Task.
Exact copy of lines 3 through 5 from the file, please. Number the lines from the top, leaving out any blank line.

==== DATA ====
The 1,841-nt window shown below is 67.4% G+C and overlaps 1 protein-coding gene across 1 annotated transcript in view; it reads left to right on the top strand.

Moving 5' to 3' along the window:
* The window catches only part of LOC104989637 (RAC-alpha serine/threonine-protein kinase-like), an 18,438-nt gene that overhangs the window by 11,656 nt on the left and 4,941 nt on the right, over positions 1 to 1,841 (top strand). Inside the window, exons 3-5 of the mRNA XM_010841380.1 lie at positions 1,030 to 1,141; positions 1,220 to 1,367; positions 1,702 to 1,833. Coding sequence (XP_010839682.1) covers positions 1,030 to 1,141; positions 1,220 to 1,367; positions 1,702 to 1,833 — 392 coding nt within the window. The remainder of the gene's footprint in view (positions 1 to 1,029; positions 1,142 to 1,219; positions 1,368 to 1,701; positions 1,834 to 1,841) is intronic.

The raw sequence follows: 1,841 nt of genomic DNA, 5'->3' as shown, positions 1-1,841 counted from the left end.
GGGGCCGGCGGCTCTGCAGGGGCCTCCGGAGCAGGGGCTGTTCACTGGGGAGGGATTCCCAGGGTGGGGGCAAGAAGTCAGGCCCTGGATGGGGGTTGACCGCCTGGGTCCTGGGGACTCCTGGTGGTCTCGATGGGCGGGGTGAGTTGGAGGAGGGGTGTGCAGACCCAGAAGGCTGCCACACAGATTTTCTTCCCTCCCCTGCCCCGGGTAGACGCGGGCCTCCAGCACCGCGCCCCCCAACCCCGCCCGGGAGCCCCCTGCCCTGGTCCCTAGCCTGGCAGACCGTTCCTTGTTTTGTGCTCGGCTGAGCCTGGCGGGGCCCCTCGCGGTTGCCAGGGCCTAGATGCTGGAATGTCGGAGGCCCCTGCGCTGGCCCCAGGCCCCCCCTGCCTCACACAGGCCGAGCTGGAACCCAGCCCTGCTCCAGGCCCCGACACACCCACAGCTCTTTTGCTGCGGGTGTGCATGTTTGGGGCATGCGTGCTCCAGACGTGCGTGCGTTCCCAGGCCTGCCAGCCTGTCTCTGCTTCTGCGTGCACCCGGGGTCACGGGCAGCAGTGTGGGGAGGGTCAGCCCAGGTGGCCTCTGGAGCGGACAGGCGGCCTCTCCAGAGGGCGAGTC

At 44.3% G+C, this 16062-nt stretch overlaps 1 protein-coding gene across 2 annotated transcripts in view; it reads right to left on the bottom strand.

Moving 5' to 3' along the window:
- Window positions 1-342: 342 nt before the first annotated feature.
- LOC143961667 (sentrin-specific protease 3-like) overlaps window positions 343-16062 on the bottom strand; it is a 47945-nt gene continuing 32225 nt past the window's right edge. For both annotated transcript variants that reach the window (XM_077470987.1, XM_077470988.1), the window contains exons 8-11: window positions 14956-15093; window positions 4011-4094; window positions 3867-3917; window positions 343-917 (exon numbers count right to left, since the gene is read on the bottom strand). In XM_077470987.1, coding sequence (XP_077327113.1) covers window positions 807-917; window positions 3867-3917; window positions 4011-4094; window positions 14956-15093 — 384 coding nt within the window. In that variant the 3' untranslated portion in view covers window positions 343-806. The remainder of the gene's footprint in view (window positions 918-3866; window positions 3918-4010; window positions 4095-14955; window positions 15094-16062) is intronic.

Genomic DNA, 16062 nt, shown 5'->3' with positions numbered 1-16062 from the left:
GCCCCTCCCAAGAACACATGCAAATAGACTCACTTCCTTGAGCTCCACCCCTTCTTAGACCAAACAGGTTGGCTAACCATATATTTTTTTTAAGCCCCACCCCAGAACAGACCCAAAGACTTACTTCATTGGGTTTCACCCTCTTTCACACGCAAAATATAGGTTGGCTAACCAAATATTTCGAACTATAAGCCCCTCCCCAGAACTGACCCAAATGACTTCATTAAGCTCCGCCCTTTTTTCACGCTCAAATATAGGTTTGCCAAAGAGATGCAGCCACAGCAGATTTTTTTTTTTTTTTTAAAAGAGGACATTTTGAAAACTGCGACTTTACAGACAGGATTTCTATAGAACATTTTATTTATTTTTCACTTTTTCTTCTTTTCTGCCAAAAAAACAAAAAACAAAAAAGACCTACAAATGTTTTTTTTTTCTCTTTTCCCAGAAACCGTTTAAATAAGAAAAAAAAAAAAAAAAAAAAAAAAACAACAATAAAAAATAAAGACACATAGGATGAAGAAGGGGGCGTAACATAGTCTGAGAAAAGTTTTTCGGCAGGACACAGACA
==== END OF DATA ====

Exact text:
* The window catches only part of LOC104989637 (RAC-alpha serine/threonine-protein kinase-like), an 18,438-nt gene that overhangs the window by 11,656 nt on the left and 4,941 nt on the right, over positions 1 to 1,841 (top strand). Inside the window, exons 3-5 of the mRNA XM_010841380.1 lie at positions 1,030 to 1,141; positions 1,220 to 1,367; positions 1,702 to 1,833. Coding sequence (XP_010839682.1) covers positions 1,030 to 1,141; positions 1,220 to 1,367; positions 1,702 to 1,833 — 392 coding nt within the window. The remainder of the gene's footprint in view (positions 1 to 1,029; positions 1,142 to 1,219; positions 1,368 to 1,701; positions 1,834 to 1,841) is intronic.

The raw sequence follows: 1,841 nt of genomic DNA, 5'->3' as shown, positions 1-1,841 counted from the left end.
GGGGCCGGCGGCTCTGCAGGGGCCTCCGGAGCAGGGGCTGTTCACTGGGGAGGGATTCCCAGGGTGGGGGCAAGAAGTCAGGCCCTGGATGGGGGTTGACCGCCTGGGTCCTGGGGACTCCTGGTGGTCTCGATGGGCGGGGTGAGTTGGAGGAGGGGTGTGCAGACCCAGAAGGCTGCCACACAGATTTTCTTCCCTCCCCTGCCCCGGGTAGACGCGGGCCTCCAGCACCGCGCCCCCCAACCCCGCCCGGGAGCCCCCTGCCCTGGTCCCTAGCCTGGCAGACCGTTCCTTGTTTTGTGCTCGGCTGAGCCTGGCGGGGCCCCTCGCGGTTGCCAGGGCCTAGATGCTGGAATGTCGGAGGCCCCTGCGCTGGCCCCAGGCCCCCCCTGCCTCACACAGGCCGAGCTGGAACCCAGCCCTGCTCCAGGCCCCGACACACCCACAGCTCTTTTGCTGCGGGTGTGCATGTTTGGGGCATGCGTGCTCCAGACGTGCGTGCGTTCCCAGGCCTGCCAGCCTGTCTCTGCTTCTGCGTGCACCCGGGGTCACGGGCAGCAGTGTGGGGAGGGTCAGCCCAGGTGGCCTCTGGAGCGGACAGGCGGCCTCTCCAGAGGGCGAGTC